SUMANAK/SUMALAK/SUMANAKPAZI/SUMALAKPAZI is one of the Tajiks’ ancient traditions of cooking the herbal dish based on the wheat grown out in the eve of Navruz. Sumanak absolutely differs from other dishes. And it represents a very caloric food.
So, wheat is a basic raw for sumanak. The methods of cooking wheat to be used require special knowledge and skills. The wheat sort ‘joidori’ is usually chosen, in which there is more juice. It is sorted out, wheat is carefully washed several times in cold water and it is left in water for one day. Then, the wheat is put into a ceramic source, smoothly laying it out and covering with a white cloth. Early morning, it is poured with water.
When the wheat starts growing out, it is ready for sumanak, it is cut with a knife on 10 sm. These pieces are ground and juice is squeezed out of them. Then, this juice is mixed with some quantity of dough and is put into the cauldron. Then the cauldron is put on the fire. Women stir the cauldron’s content by turn without stopping. Fire must be large and constant. In order it could not be adhered to the bottom, 10 – 15 stones or nuts are thrown into the cauldron. If sumanak will be constantly boiled, it will be ready during not less than 12 hours.
And another way of cooking sumanak/sumalak differs from the above-noted one a little bit. Wheat is taken to cook sumanak, it is sorted out, washed in cold water many times. Then, the wheat is put into stainless ware with water and is kept in it for three days. Then, the wheat is put on a clean board and poured every morning. After wheat’s out-growing, (about 3 – 4 days) the out-growing grass is cut for pieces and washed carefully. Then, it is little poured with water from above, and it is filtered through clean gauze three times. Therefore all juice is taken off it. In the cauldron, cotton oil is boiled separately, it is cooled, and dough and wheat juice are added and boiled on a large fire. Sumanak is boiled on a large fire for 11 – 12 hours and in order it could not be slightly burnt, 15 – 20 nuts or stones are put into the cauldron. Sumanak is constantly stirred with a wooden stick or skimmer, ladle.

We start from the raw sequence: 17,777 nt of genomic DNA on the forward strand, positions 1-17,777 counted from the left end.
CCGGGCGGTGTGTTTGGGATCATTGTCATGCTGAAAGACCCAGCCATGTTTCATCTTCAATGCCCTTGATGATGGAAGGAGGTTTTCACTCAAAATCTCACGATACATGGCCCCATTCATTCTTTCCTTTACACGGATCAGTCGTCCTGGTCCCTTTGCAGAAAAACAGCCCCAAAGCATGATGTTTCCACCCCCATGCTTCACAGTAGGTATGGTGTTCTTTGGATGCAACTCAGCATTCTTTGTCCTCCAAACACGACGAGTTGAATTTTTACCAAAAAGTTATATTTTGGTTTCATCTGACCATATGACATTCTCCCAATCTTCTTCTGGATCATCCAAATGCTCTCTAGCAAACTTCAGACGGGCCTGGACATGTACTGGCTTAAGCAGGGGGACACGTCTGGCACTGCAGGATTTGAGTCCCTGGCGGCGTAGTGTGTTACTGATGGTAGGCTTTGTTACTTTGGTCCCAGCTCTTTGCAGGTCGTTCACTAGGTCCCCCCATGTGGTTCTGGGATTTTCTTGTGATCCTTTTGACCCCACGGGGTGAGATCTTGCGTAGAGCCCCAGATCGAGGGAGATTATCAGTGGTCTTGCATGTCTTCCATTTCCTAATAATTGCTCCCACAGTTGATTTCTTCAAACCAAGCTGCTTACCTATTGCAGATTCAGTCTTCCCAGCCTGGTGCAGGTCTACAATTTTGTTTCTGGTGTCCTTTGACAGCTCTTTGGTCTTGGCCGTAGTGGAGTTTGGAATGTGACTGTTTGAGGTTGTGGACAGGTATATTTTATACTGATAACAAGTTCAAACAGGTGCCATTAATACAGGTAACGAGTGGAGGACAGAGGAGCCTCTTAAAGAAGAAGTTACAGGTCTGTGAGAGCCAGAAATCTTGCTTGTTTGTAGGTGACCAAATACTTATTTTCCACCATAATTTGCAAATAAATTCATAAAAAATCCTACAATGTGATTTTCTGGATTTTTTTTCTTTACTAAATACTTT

After sumanak was boiled, it is kept in the cauldron without fire for 2 – 3 hours.
Some people, for example, the Tajiks of Bukhara add some sugar to sumanak. In this case, sumanak becomes to be sweeter and is kept longer.
There is also another method of cooking sumanak: wheat juice is added to dough instead of water and is baked in oven.
1,5 kg. wheat, 2 kg. flour from spring wheat, and 15 – 20 nuts or stones for 1kg. cotton oil.